“I was minding my business—just walking down the street. They start yelling at me with their guns pointed at my head. You freeze; you don’t know what to do.
They handcuffed me and put me in the back of the car.”
The officers told Manely that he fit the description of a suspect in a store robbery, but released him when they received information that someone else was apprehended—a White male with a blond ponytail and whose height was markedly shorter than Manely’s, who had his hair styled in an afro.
Manely was also threatened with a firearm by an armed security guard while waiting for a prescription to be filled at a Walgreens in South Philadelphia.
“I started looking at some magazines. Next thing I know, I hear someone yelling ‘drop the magazine!’
He had on a security jacket, but I could see his Philadelphia police badge, and I knew a lot of cops worked security when off duty.
He had one hand on his sidearm and ordered me to get on the ground. “
The pharmacist went over the counter and told the guard that she was filling Manely’s prescription and threatened to call the store manager to have the guard removed.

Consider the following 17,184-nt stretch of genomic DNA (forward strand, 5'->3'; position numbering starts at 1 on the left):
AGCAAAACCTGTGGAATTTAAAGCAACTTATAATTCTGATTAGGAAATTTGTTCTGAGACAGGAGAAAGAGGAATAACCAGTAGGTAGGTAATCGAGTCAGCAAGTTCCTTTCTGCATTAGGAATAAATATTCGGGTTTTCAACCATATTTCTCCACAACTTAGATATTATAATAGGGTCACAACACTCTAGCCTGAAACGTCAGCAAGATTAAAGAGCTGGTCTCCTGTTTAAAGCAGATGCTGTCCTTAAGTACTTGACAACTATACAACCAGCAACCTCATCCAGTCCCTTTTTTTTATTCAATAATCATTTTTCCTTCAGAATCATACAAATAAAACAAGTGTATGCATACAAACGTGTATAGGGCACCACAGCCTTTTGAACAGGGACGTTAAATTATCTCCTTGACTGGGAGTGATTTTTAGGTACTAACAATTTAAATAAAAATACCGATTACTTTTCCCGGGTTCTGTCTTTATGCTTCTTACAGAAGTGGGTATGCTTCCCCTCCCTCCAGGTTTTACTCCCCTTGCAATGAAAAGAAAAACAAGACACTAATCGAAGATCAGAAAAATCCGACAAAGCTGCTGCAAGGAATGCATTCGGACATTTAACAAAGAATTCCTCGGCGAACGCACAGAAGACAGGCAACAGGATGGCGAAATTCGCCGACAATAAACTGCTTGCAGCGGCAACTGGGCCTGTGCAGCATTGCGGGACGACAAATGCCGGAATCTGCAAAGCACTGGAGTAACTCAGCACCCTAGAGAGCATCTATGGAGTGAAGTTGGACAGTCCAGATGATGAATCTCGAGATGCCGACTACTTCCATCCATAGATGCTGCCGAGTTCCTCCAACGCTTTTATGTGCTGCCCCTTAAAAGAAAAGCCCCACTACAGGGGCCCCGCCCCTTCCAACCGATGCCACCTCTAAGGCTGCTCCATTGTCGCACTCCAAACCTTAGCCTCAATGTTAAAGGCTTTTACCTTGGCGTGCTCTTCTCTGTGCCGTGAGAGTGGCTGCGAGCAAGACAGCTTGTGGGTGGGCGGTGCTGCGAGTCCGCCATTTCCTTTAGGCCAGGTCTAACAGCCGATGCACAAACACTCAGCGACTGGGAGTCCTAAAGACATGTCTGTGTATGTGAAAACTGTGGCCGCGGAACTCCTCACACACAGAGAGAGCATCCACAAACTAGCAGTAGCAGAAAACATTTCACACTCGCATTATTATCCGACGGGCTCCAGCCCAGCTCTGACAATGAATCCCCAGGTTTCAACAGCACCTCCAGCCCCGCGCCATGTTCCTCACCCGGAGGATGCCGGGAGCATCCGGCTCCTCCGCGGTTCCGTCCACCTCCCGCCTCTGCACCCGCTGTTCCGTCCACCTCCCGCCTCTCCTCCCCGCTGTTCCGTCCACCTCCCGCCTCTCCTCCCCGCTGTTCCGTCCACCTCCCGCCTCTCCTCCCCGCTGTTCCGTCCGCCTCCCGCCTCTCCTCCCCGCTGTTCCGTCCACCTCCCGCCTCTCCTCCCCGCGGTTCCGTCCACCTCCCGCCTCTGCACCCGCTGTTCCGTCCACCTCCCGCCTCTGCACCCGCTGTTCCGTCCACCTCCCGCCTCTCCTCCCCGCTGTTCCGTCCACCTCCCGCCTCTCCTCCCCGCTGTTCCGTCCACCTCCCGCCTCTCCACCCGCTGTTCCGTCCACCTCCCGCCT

“If it wasn’t for her, I probably would’ve gotten shot, because the dude was ready to shoot me.
“I had been in the store like these two other brothers [in Starbucks]. White people come in and out. They read the magazines; they don’t order coffee right away, and they’re cool to sit in there and do whatever.
One Black person comes in and doesn’t immediately order coffee or happens to pick up a magazine, and a firearm is drawn.”
The targeting and biased treatment of Blacks in America situates law enforcement as a weapon of subjugation instead of an agency with the primary objective to protect and serve. It also reveals the diminished liberty of the country’s Black citizenry.
“It’s a culture of intimidation,” Manley told AboutIslam. “If I see a cop, I will try to go in the opposite direction. I want no interaction with the police, and I am a Black man that has no criminal record and a very clean driving record.
“We live in total fear and anxiety of the police.”